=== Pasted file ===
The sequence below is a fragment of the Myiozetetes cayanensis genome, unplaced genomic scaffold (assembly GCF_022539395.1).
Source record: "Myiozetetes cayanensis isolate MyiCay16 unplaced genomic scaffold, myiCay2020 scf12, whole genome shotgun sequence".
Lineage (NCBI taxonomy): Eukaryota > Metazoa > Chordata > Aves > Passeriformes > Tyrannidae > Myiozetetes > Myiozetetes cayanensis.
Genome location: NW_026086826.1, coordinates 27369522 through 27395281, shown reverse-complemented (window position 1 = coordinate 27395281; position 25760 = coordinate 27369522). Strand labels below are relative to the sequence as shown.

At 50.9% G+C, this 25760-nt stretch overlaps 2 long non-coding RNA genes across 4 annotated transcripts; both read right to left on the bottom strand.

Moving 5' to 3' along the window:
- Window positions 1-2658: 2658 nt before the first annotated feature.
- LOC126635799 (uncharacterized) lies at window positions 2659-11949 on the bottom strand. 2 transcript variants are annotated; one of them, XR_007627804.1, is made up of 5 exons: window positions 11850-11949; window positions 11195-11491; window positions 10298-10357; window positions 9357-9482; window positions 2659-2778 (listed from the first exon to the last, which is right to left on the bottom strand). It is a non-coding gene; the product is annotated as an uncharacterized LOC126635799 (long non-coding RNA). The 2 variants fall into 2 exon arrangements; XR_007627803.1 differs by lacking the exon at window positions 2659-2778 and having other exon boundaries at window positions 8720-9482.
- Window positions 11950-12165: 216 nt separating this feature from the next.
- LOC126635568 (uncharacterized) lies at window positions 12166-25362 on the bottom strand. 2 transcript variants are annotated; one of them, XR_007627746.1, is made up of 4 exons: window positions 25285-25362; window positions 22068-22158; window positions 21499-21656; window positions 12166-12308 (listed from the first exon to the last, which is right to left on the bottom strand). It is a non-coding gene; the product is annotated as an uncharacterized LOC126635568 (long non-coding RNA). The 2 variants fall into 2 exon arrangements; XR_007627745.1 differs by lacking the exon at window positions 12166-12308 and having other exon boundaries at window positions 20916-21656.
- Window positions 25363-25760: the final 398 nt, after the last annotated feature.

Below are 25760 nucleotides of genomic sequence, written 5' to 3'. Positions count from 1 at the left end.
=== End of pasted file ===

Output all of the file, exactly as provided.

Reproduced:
The sequence below is a fragment of the Myiozetetes cayanensis genome, unplaced genomic scaffold (assembly GCF_022539395.1).
Source record: "Myiozetetes cayanensis isolate MyiCay16 unplaced genomic scaffold, myiCay2020 scf12, whole genome shotgun sequence".
Lineage (NCBI taxonomy): Eukaryota > Metazoa > Chordata > Aves > Passeriformes > Tyrannidae > Myiozetetes > Myiozetetes cayanensis.
Genome location: NW_026086826.1, coordinates 27369522 through 27395281, shown reverse-complemented (window position 1 = coordinate 27395281; position 25760 = coordinate 27369522). Strand labels below are relative to the sequence as shown.

At 50.9% G+C, this 25760-nt stretch overlaps 2 long non-coding RNA genes across 4 annotated transcripts; both read right to left on the bottom strand.

Moving 5' to 3' along the window:
- Window positions 1-2658: 2658 nt before the first annotated feature.
- LOC126635799 (uncharacterized) lies at window positions 2659-11949 on the bottom strand. 2 transcript variants are annotated; one of them, XR_007627804.1, is made up of 5 exons: window positions 11850-11949; window positions 11195-11491; window positions 10298-10357; window positions 9357-9482; window positions 2659-2778 (listed from the first exon to the last, which is right to left on the bottom strand). It is a non-coding gene; the product is annotated as an uncharacterized LOC126635799 (long non-coding RNA). The 2 variants fall into 2 exon arrangements; XR_007627803.1 differs by lacking the exon at window positions 2659-2778 and having other exon boundaries at window positions 8720-9482.
- Window positions 11950-12165: 216 nt separating this feature from the next.
- LOC126635568 (uncharacterized) lies at window positions 12166-25362 on the bottom strand. 2 transcript variants are annotated; one of them, XR_007627746.1, is made up of 4 exons: window positions 25285-25362; window positions 22068-22158; window positions 21499-21656; window positions 12166-12308 (listed from the first exon to the last, which is right to left on the bottom strand). It is a non-coding gene; the product is annotated as an uncharacterized LOC126635568 (long non-coding RNA). The 2 variants fall into 2 exon arrangements; XR_007627745.1 differs by lacking the exon at window positions 12166-12308 and having other exon boundaries at window positions 20916-21656.
- Window positions 25363-25760: the final 398 nt, after the last annotated feature.

Below are 25760 nucleotides of genomic sequence, written 5' to 3'. Positions count from 1 at the left end.